Introduction and toolkit abstraction
elanthis at awesomeplay.com
Wed Sep 1 05:30:21 EEST 2004
On Wed, 2004-09-01 at 00:37 +0100, Jono Bacon wrote:
> Hi all,
> Anyway, one of the key areas that I have an interest in is some form of
> toolkit abstraction. I am sure this has been discussed many times
Short response: ugh.
What a toolkit abstraction library would *really* be is Another Toolkit.
So instead of having two major toolkits, you'd have three. Big
The problem you're identifying isn't a toolkit problem, really. It's a
design problem. A GTK+ app can be made to look and act identically to a
KDE app. It isn't the toolkit that causes the problem. It's the fact
that the apps are designed for one desktop or another (or no desktop at
To some extent, this can be mitigated. Make GTK+ apps running in KDE
automatically switch to one of the GTk-Qt themes to instantly unify
visual appearance, for example.
You could take things a step further and, for example, have Qt apps use
GTK+ dialogs when running GNOME. Or vice versa.
But is it really worth the immense amount of complexity that would bring
in? Two main loops? Two *huge* sets of libraries pulled in? Would the
KDE dialog in GNOME use kioslaves or gnome-vfs? How would the
application handle that? Should the application have to handle that?
GNOME uses instant-change preferences (yay) while many non-GNOME apps
use the ok/apply/cancel hodge-podge - how could the toolkit abstract
that away? When the widgets are laid out in an application, there is a
good GNOME way and a good KDE way and a good Windows way and a good OS X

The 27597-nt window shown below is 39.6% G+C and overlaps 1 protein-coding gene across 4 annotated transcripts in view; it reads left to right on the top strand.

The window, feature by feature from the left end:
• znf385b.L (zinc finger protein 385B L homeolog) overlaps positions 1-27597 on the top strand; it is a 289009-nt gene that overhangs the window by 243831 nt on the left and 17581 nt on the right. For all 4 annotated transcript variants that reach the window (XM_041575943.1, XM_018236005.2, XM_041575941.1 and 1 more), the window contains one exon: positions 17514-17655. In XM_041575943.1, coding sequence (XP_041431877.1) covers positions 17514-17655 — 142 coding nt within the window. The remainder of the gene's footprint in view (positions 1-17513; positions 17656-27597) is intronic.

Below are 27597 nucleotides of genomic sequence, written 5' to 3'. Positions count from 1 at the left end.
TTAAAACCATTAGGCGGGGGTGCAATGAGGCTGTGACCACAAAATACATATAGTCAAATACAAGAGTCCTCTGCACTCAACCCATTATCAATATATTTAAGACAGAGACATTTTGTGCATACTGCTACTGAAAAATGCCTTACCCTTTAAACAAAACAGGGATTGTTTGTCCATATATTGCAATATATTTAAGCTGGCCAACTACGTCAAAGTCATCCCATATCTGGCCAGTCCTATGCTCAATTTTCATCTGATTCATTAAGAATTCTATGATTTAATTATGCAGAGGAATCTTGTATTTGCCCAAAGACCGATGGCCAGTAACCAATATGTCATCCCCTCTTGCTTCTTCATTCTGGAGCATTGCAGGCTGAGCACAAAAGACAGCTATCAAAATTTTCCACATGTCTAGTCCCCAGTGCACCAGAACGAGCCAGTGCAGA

way - how do you handle that? What language is this toolkit in that
people will get religious over? What other dependencies will it bring
in that people will resist? Is it just going to abstract GNOME and KDE,
or GNOME, KDE, ROX, GNUStep, OS X, etc? When you look at the *huge*
number of programming languages, wildly different design patterns, and
totally differing application behaviours between all those desktops
(many of which are Free UNIX desktops which freedesktop.org exists to
serve) does a single abstraction toolkit seriously look at all feasible?
When an app is running on my desktop, the way I expect it to work cannot
at all be facilitated by a toolkit. It needs to be facilitated by a
design. Give OpenOffice.org all the GTK+ theming and native dialogs you
want, it will *still* look, act, feel, and taste like a rip-off of a
very design intended solely for Windows. The changes you'd need to make
to OpenOffice.org to truly make it fit in with GNOME are far beyond
simple toolkit issues. The same goes for KDE integration, OS X
integration, GNUStep integration, ROX integration, etc.
To be honest, there already is a fairly popular cross-platform toolkit
that uses native widgets - wxWindows. It supports GTK+ and, I think,
Qt. (And if it doesn't, nothing stops that from changing.) Why aren't
most major Linux apps written in wxWindows? Of all the apps I've ever
used, only *one* was written in that toolkit. I don't know why - but
maybe if you found the answer to that one you'd have more insight into
the problems of making an "official toolkit abstraction library."
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